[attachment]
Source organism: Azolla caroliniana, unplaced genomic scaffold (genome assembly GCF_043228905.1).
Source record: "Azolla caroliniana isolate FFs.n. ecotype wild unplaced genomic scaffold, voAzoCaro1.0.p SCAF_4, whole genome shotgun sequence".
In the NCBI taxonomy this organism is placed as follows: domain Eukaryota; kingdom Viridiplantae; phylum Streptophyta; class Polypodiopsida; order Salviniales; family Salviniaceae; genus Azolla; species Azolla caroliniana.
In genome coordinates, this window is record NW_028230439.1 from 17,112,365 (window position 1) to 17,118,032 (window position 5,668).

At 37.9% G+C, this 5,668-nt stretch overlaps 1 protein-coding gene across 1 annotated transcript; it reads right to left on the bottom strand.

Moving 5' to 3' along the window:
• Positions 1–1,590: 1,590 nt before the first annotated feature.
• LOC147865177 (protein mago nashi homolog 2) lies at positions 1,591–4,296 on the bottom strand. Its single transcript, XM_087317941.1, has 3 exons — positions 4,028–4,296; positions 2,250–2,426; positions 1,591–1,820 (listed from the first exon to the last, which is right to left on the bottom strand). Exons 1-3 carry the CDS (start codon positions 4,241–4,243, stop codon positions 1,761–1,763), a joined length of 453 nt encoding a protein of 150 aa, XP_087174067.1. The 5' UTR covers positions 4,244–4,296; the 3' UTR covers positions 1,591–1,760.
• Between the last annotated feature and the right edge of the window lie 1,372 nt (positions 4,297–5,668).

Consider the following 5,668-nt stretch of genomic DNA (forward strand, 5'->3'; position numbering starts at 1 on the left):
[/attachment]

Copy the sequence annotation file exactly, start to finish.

Source organism: Azolla caroliniana, unplaced genomic scaffold (genome assembly GCF_043228905.1).
Source record: "Azolla caroliniana isolate FFs.n. ecotype wild unplaced genomic scaffold, voAzoCaro1.0.p SCAF_4, whole genome shotgun sequence".
In the NCBI taxonomy this organism is placed as follows: domain Eukaryota; kingdom Viridiplantae; phylum Streptophyta; class Polypodiopsida; order Salviniales; family Salviniaceae; genus Azolla; species Azolla caroliniana.
In genome coordinates, this window is record NW_028230439.1 from 17,112,365 (window position 1) to 17,118,032 (window position 5,668).

At 37.9% G+C, this 5,668-nt stretch overlaps 1 protein-coding gene across 1 annotated transcript; it reads right to left on the bottom strand.

Moving 5' to 3' along the window:
• Positions 1–1,590: 1,590 nt before the first annotated feature.
• LOC147865177 (protein mago nashi homolog 2) lies at positions 1,591–4,296 on the bottom strand. Its single transcript, XM_087317941.1, has 3 exons — positions 4,028–4,296; positions 2,250–2,426; positions 1,591–1,820 (listed from the first exon to the last, which is right to left on the bottom strand). Exons 1-3 carry the CDS (start codon positions 4,241–4,243, stop codon positions 1,761–1,763), a joined length of 453 nt encoding a protein of 150 aa, XP_087174067.1. The 5' UTR covers positions 4,244–4,296; the 3' UTR covers positions 1,591–1,760.
• Between the last annotated feature and the right edge of the window lie 1,372 nt (positions 4,297–5,668).

Consider the following 5,668-nt stretch of genomic DNA (forward strand, 5'->3'; position numbering starts at 1 on the left):